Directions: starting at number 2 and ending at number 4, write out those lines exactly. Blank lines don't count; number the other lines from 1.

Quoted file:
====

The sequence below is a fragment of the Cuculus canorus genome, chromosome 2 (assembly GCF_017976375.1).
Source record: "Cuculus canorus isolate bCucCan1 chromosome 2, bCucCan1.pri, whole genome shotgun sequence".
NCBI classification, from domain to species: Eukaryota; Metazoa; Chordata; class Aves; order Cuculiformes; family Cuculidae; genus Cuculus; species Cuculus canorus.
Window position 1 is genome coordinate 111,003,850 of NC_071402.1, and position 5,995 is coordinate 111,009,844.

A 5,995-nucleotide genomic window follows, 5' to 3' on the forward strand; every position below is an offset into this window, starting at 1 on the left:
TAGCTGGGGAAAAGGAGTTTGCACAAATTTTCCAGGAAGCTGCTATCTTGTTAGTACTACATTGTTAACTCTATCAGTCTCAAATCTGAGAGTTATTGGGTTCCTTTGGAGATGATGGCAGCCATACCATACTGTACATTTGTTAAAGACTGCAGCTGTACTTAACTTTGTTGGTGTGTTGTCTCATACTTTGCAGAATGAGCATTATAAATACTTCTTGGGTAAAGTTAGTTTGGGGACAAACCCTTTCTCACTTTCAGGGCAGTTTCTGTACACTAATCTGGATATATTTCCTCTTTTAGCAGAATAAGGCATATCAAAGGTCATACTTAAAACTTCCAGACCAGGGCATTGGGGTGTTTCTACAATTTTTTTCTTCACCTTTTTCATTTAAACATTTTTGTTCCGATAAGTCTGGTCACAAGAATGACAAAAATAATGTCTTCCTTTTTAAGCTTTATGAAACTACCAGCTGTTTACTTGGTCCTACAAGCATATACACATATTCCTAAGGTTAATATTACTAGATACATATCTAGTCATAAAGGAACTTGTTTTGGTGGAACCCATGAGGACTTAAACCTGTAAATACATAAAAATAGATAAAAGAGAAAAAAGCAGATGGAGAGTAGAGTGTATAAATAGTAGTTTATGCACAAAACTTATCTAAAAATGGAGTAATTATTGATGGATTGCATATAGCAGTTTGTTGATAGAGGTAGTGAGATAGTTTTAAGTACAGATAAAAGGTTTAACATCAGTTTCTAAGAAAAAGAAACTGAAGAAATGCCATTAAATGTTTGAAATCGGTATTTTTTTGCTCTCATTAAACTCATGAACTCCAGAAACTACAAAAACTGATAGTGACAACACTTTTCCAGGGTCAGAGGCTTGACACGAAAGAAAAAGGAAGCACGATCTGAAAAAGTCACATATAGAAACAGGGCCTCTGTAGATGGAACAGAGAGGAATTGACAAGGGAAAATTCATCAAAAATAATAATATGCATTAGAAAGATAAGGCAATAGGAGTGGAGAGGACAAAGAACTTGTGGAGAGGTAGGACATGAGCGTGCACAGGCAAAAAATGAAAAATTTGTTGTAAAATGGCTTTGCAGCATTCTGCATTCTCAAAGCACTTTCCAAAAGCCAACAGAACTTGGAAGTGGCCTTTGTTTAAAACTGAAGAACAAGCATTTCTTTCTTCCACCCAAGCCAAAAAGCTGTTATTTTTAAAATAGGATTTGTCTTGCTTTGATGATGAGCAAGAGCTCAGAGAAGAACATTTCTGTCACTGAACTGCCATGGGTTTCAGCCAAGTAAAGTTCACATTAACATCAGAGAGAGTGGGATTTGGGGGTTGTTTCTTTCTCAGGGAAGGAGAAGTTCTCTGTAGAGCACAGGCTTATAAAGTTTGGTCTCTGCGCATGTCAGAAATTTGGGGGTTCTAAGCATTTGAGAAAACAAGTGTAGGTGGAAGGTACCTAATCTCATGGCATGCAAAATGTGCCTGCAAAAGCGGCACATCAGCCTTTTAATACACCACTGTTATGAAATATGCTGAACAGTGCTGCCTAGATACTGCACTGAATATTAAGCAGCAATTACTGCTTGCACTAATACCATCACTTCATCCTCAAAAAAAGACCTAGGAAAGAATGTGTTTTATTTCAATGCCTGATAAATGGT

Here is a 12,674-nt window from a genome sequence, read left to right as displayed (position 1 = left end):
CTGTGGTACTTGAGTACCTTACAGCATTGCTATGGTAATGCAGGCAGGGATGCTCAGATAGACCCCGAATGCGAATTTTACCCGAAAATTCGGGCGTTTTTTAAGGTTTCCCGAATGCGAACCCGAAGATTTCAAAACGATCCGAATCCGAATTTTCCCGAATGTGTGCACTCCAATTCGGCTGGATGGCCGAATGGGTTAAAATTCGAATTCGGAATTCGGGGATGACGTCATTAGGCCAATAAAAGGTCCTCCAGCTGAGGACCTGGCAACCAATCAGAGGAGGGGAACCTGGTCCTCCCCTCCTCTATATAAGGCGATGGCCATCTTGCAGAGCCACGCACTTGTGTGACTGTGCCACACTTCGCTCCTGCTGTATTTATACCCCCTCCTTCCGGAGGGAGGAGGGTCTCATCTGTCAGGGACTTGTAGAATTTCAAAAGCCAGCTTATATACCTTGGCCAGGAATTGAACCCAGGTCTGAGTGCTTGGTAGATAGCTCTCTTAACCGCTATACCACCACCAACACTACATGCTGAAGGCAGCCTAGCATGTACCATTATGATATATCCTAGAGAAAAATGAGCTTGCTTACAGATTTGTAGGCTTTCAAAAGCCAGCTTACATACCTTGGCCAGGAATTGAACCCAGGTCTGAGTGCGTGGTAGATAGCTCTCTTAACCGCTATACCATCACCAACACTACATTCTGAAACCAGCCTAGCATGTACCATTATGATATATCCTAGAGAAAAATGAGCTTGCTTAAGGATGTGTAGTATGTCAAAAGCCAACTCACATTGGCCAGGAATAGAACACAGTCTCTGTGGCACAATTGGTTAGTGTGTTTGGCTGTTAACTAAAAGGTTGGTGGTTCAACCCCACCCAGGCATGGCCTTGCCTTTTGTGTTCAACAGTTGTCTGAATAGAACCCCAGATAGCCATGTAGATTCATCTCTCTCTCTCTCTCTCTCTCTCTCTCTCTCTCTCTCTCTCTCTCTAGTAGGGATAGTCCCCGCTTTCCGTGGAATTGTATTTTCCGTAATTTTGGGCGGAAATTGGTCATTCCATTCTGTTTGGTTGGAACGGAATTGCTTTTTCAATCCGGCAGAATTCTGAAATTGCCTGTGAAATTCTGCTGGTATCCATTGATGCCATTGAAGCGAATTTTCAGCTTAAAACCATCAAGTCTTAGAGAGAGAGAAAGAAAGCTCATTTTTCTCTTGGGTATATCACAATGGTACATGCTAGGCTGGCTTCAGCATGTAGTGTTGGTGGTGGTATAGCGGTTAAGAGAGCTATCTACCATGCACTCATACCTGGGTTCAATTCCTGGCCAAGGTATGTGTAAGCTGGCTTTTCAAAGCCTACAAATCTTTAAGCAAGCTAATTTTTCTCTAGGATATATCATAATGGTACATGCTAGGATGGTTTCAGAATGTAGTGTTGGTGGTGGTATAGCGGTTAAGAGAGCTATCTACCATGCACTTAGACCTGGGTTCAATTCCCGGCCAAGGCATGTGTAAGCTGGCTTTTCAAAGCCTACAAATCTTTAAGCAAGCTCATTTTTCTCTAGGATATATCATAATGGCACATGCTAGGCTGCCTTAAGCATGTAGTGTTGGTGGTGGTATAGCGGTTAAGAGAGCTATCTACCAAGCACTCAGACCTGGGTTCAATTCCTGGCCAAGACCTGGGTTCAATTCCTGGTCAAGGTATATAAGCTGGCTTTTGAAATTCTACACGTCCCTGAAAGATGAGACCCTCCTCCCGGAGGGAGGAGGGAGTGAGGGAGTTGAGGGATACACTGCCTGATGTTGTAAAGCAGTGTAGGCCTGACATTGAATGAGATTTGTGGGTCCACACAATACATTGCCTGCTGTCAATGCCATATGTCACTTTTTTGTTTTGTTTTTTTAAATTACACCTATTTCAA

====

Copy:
Source record: "Cuculus canorus isolate bCucCan1 chromosome 2, bCucCan1.pri, whole genome shotgun sequence".
NCBI classification, from domain to species: Eukaryota; Metazoa; Chordata; class Aves; order Cuculiformes; family Cuculidae; genus Cuculus; species Cuculus canorus.
Window position 1 is genome coordinate 111,003,850 of NC_071402.1, and position 5,995 is coordinate 111,009,844.